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The Howard-Higgins EcoSan and Waste Management System

In January 2010 Richard Higgins, founder and CEO of Well End Permaculture International, arrived at the epicentre of the Haiti earthquake in Port au Prince.

We sat the visiting NGOs down to lunch just to the left of this picture
(see next picture, below). Each double pallet contained 1,200 fresh
human wastes and nobody had any idea they were there

After arrival in Haiti I presented my researched technology at various WASH cluster meetings at the UN information site, near the airport. After the third presentation — made before the meetings had started, I was spotted by the regional director for Water and Sanitation for Latin America of the NGO giant CRS (Catholic Relief Services).

One week later I began work in a contracted position to set up a pilot project at the Sainte Marie Community Convent for the remediation of the toilet waste and other refugee camp generated wastes, into fertilizer, for 200 people.

I hadn’t taken any equipment with me, like the special Hot Boxes that can render human effluent into a pathogen free material in 30 days, but I proceeded to set up an open pallet system where two pallets together would accommodate 5,000 human ‘deposits’.

We constructed five latrine housings to collect the two fractions of human waste separately with the aid of the standard OXFAM footplates that were supplied to us for this purpose. These facilities were found to be relatively clean in this emergency setting and smell free in comparison with the chemical toilets that were being supplied to this camp at Sainte Marie.

On the fourth week of work, I opened the site for public viewing and invited, through the DINEPA WASH cluster, various NGOs including OXFAM, SOIL, ACF, IRC, WEDC (Professor Reed) etc., and the leading technical advisor from CRS who had flown in from Baltimore to sit down to a presentation lunch, before being shown around the site that they had been sitting a stone’s throw from, in the same garden.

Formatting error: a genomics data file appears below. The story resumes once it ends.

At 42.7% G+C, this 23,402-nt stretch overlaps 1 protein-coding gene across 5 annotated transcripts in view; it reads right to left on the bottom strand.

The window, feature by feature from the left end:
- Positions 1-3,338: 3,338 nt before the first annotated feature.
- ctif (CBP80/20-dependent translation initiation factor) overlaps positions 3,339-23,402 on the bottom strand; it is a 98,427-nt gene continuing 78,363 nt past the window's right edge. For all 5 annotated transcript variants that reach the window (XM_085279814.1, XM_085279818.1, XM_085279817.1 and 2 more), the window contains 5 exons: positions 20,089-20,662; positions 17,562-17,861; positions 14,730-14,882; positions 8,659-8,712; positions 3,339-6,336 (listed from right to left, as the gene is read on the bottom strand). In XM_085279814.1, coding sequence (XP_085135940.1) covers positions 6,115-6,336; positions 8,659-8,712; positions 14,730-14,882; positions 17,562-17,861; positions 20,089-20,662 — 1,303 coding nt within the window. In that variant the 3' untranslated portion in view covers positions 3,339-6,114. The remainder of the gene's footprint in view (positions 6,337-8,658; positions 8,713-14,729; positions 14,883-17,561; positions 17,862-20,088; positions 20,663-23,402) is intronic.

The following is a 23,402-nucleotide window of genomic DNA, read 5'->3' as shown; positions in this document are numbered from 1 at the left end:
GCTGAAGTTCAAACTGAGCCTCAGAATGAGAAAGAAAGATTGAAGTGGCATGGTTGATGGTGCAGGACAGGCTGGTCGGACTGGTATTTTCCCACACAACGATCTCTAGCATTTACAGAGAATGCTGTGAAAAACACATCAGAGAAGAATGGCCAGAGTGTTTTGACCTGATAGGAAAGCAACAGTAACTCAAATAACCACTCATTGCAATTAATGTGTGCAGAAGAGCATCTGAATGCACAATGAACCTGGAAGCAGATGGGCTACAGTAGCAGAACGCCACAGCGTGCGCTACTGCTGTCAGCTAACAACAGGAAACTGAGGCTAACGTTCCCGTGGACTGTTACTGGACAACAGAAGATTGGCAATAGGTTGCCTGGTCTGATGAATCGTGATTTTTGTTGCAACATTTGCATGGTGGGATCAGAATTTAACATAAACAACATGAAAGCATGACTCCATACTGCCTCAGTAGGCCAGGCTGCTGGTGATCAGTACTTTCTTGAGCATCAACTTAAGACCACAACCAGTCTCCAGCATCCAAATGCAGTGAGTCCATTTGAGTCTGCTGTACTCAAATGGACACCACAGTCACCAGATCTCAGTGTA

The day was documented on film and no unsightliness or smell was detected at any time. Prof. Reed of WEDC stated that this system, by its controlled fungi and bacteria and temperature gradient, was where the safest material would be dug out of, anywhere in the Port au Prince region.

I have now employed the use of potato starch bio-liners that mean there is no smell, no flies or any inconvenience in placing the bio-liners into the Hot Box system. A single pair of these can make the household and human effluent of 36 houses, per week, in a 2 cubic metre Hot Box, completely disappear. This thus makes the system the fastest, safest and most space efficient sanitation system on earth.

I have recently carried out trials to establish these capacities at a University farm site in Kampala, Uganda, where they also added 80 Pee Poo bags and 300 MHM (Menstrual Hygiene Management towels) in one day. At the 14 day period, with my highly specialized thermophilic composting system, the bio-liners, the Pee Poo bags and the MHM had all indeed completely disappeared!

This technology was developed in India in 1997 and has now reached the world market for distribution. The Hot Boxes are to be made out of Polyols, that are sustainable plastics made from ‘Bio Diesel’ plants. The system turns out a completely pathogen free material after 30 days and is useable as a fertilizer in 60 days. It can be bagged up and sold at 90 days.

If you have questions about this system, please comment below so all can benefit from the discussion.

Contact Richard on: rhiggins (at)

Download PDF document (29mb PDF).

Recent work in Uganda where we established the
maximum volume per 2 cubic metre Hot Box


  1. Fantastic work.

    I’ve read snippets of Richards wise words from time to time, I do hope he finds the time to write a book one day, put me down for a preprint order right now :)

  2. Hi Richard I am in the process of designing a hotbox composting system for disposal of our bucket type loos from our campsite in our village development in NZ ( Your system sounds like just what we need, and I expect you have some references to support it. Would love to be able to find out more, for our use, and for distribution of the idea within a booklet for the Koanga Institute (PRI NZ)
    Also I am in the process of submitting a building permit application for multiple composting biofilters for primary treatment of greywater. Once this is done I will send in an article describing my designs as they are simple and low cost and will have application worldwide.

    Look forward to hearing from you, Regards Bob Corker PRI NZ

  3. This is quite impressive. What is the lifespan of one of these boxes and how does one go about building the compost. Are wood chips necessary? Or can other materials be used? (I’m assuming that this requires more than human excrement to work, correct me if I’m wrong)

  4. Looks like wonder but no information at all. PDF is just commercially pamphlet. What happens with sharing?

  5. We look forward to finding out IF AND WHERE in the northern hemisphere’s western quarter you have succeeded. High winter groundwater with temperatures below freezing for months makes us skeptical of your efficiency claims. We also use the bag-in–bucket method and have difficulty finding large enough biodegradable bags that would last through a typical winter in storage…. much to share…… ttyl

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